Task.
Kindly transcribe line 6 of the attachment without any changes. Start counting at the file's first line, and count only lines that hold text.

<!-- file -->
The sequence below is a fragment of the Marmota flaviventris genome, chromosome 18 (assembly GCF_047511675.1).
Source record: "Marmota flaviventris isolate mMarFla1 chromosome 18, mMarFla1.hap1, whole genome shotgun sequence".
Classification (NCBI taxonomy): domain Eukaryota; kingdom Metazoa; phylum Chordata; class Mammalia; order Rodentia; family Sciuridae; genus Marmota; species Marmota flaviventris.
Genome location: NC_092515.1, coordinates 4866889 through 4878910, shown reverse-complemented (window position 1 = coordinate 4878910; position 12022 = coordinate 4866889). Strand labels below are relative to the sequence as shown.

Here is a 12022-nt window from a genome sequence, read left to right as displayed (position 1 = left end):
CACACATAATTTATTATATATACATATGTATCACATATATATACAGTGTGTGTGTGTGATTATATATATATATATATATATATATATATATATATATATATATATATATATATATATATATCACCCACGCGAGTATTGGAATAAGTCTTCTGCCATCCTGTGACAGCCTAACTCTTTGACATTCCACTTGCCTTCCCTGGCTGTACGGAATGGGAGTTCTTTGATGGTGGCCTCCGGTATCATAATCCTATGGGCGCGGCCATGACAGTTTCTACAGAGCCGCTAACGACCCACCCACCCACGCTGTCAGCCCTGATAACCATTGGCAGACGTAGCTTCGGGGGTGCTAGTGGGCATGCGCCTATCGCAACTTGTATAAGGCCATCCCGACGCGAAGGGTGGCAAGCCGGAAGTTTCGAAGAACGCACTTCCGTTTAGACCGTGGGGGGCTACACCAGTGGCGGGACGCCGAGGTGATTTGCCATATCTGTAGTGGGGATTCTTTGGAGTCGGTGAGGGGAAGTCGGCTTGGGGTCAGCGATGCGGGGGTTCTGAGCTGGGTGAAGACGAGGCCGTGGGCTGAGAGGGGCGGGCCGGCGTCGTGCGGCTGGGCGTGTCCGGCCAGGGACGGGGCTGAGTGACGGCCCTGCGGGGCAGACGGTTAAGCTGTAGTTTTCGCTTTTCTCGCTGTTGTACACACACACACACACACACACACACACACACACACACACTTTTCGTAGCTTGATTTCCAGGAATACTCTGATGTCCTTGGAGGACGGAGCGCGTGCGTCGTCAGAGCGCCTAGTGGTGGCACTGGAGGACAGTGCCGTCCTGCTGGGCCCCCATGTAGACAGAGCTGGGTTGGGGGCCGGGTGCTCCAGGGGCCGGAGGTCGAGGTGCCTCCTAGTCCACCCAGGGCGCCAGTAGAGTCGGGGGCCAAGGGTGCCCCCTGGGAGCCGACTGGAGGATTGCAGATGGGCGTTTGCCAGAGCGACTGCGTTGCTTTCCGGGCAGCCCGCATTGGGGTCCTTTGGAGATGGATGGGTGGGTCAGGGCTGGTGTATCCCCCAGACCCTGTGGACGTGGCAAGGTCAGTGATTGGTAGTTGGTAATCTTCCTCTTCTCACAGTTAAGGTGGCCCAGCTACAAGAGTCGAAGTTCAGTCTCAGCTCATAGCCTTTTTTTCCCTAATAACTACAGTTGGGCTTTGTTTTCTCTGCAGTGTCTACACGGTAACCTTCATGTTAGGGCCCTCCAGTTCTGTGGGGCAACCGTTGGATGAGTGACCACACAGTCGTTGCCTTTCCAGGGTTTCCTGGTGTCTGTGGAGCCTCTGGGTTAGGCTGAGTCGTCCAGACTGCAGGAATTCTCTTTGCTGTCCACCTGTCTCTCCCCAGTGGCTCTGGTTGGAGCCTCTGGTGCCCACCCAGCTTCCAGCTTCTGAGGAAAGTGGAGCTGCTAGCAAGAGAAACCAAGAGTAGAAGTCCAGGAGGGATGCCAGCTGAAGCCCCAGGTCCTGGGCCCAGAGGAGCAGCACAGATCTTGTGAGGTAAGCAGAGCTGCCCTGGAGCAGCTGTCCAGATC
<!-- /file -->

CACACATAATTTATTATATATACATATGTATCACATATATATACAGTGTGTGTGTGTGATTATATATATATATATATATATATATATATATATATATATATATATATATATATATATATATCACCCACGCGAGTATTGGAATAAGTCTTCTGCCATCCTGTGACAGCCTAACTCTTTGACATTCCACTTGCCTTCCCTGGCTGTACGGAATGGGAGTTCTTTGATGGTGGCCTCCGGTATCATAATCCTATGGGCGCGGCCATGACAGTTTCTACAGAGCCGCTAACGACCCACCCACCCACGCTGTCAGCCCTGATAACCATTGGCAGACGTAGCTTCGGGGGTGCTAGTGGGCATGCGCCTATCGCAACTTGTATAAGGCCATCCCGACGCGAAGGGTGGCAAGCCGGAAGTTTCGAAGAACGCACTTCCGTTTAGACCGTGGGGGGCTACACCAGTGGCGGGACGCCGAGGTGATTTGCCATATCTGTAGTGGGGATTCTTTGGAGTCGGTGAGGGGAAGTCGGCTTGGGGTCAGCGATGCGGGGGTTCTGAGCTGGGTGAAGACGAGGCCGTGGGCTGAGAGGGGCGGGCCGGCGTCGTGCGGCTGGGCGTGTCCGGCCAGGGACGGGGCTGAGTGACGGCCCTGCGGGGCAGACGGTTAAGCTGTAGTTTTCGCTTTTCTCGCTGTTGTACACACACACACACACACACACACACACACACACACACACTTTTCGTAGCTTGATTTCCAGGAATACTCTGATGTCCTTGGAGGACGGAGCGCGTGCGTCGTCAGAGCGCCTAGTGGTGGCACTGGAGGACAGTGCCGTCCTGCTGGGCCCCCATGTAGACAGAGCTGGGTTGGGGGCCGGGTGCTCCAGGGGCCGGAGGTCGAGGTGCCTCCTAGTCCACCCAGGGCGCCAGTAGAGTCGGGGGCCAAGGGTGCCCCCTGGGAGCCGACTGGAGGATTGCAGATGGGCGTTTGCCAGAGCGACTGCGTTGCTTTCCGGGCAGCCCGCATTGGGGTCCTTTGGAGATGGATGGGTGGGTCAGGGCTGGTGTATCCCCCAGACCCTGTGGACGTGGCAAGGTCAGTGATTGGTAGTTGGTAATCTTCCTCTTCTCACAGTTAAGGTGGCCCAGCTACAAGAGTCGAAGTTCAGTCTCAGCTCATAGCCTTTTTTTCCCTAATAACTACAGTTGGGCTTTGTTTTCTCTGCAGTGTCTACACGGTAACCTTCATGTTAGGGCCCTCCAGTTCTGTGGGGCAACCGTTGGATGAGTGACCACACAGTCGTTGCCTTTCCAGGGTTTCCTGGTGTCTGTGGAGCCTCTGGGTTAGGCTGAGTCGTCCAGACTGCAGGAATTCTCTTTGCTGTCCACCTGTCTCTCCCCAGTGGCTCTGGTTGGAGCCTCTGGTGCCCACCCAGCTTCCAGCTTCTGAGGAAAGTGGAGCTGCTAGCAAGAGAAACCAAGAGTAGAAGTCCAGGAGGGATGCCAGCTGAAGCCCCAGGTCCTGGGCCCAGAGGAGCAGCACAGATCTTGTGAGGTAAGCAGAGCTGCCCTGGAGCAGCTGTCCAGATC